I took a few days out a while ago to clean out my kids rooms-  sorting toys, culling outgrown clothing, and generally tidying up.  And it has stuck!  Somehow my kids have embraced the new system and their rooms have been super tidy for weeks now.  My housekeeper even said, "What am I supposed to be cleaning?!"  (Not to worry, things are tidy, but she is hardly in danger of losing her job.)  *Note:  Still very clean, more then a month later.  Amazing!


4+ trash bags destined for the Salvation Army.  They run an adult, inpatient, NO COST substance abuse program in my county which is such a great service (standard 28-day rehab runs from $8,000-$42,000 around here) that I always make an effort to donate anything I can to them.  The jobs sorting, pricing and running the stores go to those in recovery trying to turn their lives around. *Note:  My sister Anna ended up getting sick of looking at my pile of donations and put them in her car and took them to the Goodwill near her house.  I was way too overwhelmed to follow through.  Thank-you Anna!!

The Lytton Springs Salvation Army facility in Healdsburg.  Built in 1921 it was originally "The  Salvation Army Boys and Girls Orphanage, Industrial Home and Farm"  That sounds like the setting for a book about an orphan-led adventure that leads to an abandon gold mine and... pirates!

Toy Bin Labels:

Quick and dirty-  I didn't take out my lamination machine or my real camera.  I used self-laminating pouches and printed photos straight from my phone.  This should solve the always annoying whine of "But I don't know where it goooooes!" from my kids.  My sister helped me knock out Henry's room in a few hours-- my daughter's enormous room took me days.  I got heat stroke sorting her stuffed animals.  No joke.

Hair Tie Storage:

Abigail, sadly, has inherited my thin straight hair so a lot of the cute hair accessories are too big for her.  I sorted these by color and put them in an old pill organizer, ala Ask Anna guest posting on Tatertots & Jello  Abby loved it and I love that it locks so she can't dump the 500 tiny ties all over the floor. *This system has worked great!  She picks out a color and locks the box.  Perfection!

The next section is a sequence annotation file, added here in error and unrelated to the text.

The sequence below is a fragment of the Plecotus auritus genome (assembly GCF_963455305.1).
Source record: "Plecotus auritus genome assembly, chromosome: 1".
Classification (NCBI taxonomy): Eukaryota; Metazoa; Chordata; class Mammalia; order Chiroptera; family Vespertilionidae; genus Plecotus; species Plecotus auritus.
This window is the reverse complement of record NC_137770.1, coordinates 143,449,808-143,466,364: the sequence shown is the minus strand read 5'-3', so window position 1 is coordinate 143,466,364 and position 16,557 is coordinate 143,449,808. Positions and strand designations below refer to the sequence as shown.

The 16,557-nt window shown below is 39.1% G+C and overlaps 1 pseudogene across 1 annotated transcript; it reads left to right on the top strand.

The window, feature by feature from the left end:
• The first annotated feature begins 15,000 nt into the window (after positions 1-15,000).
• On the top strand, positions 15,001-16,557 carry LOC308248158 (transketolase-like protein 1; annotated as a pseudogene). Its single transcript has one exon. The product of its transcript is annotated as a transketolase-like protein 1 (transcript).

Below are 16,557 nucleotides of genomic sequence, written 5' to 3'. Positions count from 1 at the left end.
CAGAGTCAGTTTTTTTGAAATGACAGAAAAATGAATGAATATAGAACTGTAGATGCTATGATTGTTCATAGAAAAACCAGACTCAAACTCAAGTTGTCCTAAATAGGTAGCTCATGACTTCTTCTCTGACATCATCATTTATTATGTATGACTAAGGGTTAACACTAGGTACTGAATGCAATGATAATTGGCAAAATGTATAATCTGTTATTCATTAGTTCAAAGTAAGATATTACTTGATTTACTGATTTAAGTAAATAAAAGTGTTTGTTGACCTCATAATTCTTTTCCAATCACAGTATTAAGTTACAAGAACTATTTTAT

Lunch & Snack Packing Station:

This was the before picture. *It can now double as the "Today" picture.  Sigh. 
I have to pack a separate snack and lunch for both my kids.  They use the Laptop Lunches system (an Americanized bento box essentially) for lunch and random bags for snack time.  There are lots of pieces- some with lids, some without, water bottles that fit in the snack bags but not in the lunch bags, etc.  It was a mess.  I also put together a quick list of easy ideas for those days when I blank on what to pack and what to buy at the store and stuck it to the inside of the cabinet door.  *This is now a total mess and the list has vanished. My husband has taken over packing lunches/snacks in the middle of the night because I've been too busy.

Uniform Alternations:

It's more obvious it is too long when she does active stuff like this.  I just need to get it hemmed.
I think every school on Earth should have kids in uniforms.  I love them.  Abby's jumper dress is a strange fit.  All the mom's were complaining.  Her's is a 6X and only kind of fits her at the waist and is way too long-- she is just into a regular size 5 right now.  To fix it I just snipped the seams on the shoulders and sewed it back together a few inches in.  I left the excess tacked inside so I can alter it again when she grows.   Much better! *Still way too long in comparison to her classmates many of who are just wearing their super tight size 4T dresses from pre-K. Oh well.

Tuesday, July 31, 2012

Wedding Crafts: Jam Jar Labels, Flower Girl Barrettes, & Bolero

No posting because I've been swamped with other tasks, mainly related to my fabulous sister-in-law's equally fabulous wedding the end of last month.  She got engaged while we were all in Paris last year and pulled off the largest, most amazing wedding this year.  Personally, I was engaged for five years, so... she's just an overachiever as far as I'm concerned!  I also went on vacation for awhile and have been generally spending all my free time in the pool. Summer is sweet, but almost over.

Wedding stuff!  In addition to making the labels for 300 jars of jam in five flavors and two sizes, I helped tie/hot glue the raffia to them for the place cards (I thankfully had nothing to do with that massive seating chart).
Tip for wedding beginners:  Combine the favor and the place tag  and save room on the table for important things like wine and food and wine.

This was the version the happy couple chose;  still think I would have gone with a simpler design myself, but this did have the advantage of the jam flavor listed for the guests.

But mostly my time was spent corralling my (adorable) children in their roles as a ring bearer and a flower girl.  I made the three girls' bow barrettes. They all have super fine, super thin hair. My mother-in-law wanted really understated bows, made with a specific translucent ribbon, which is exactly the opposite of what I would have done, but they were cute on the girls so my stress about it was stupid.

Henry & his fellow ring bearer looking gentlemanly.  I had to do nothing for the boys.  Thankfully.

My nieces sporting their handmade hair bows- constructed with love and a heavy sense of anxiety by me.

In between those actually necessary wedding tasks, I made myself this bolero to wear over my dress.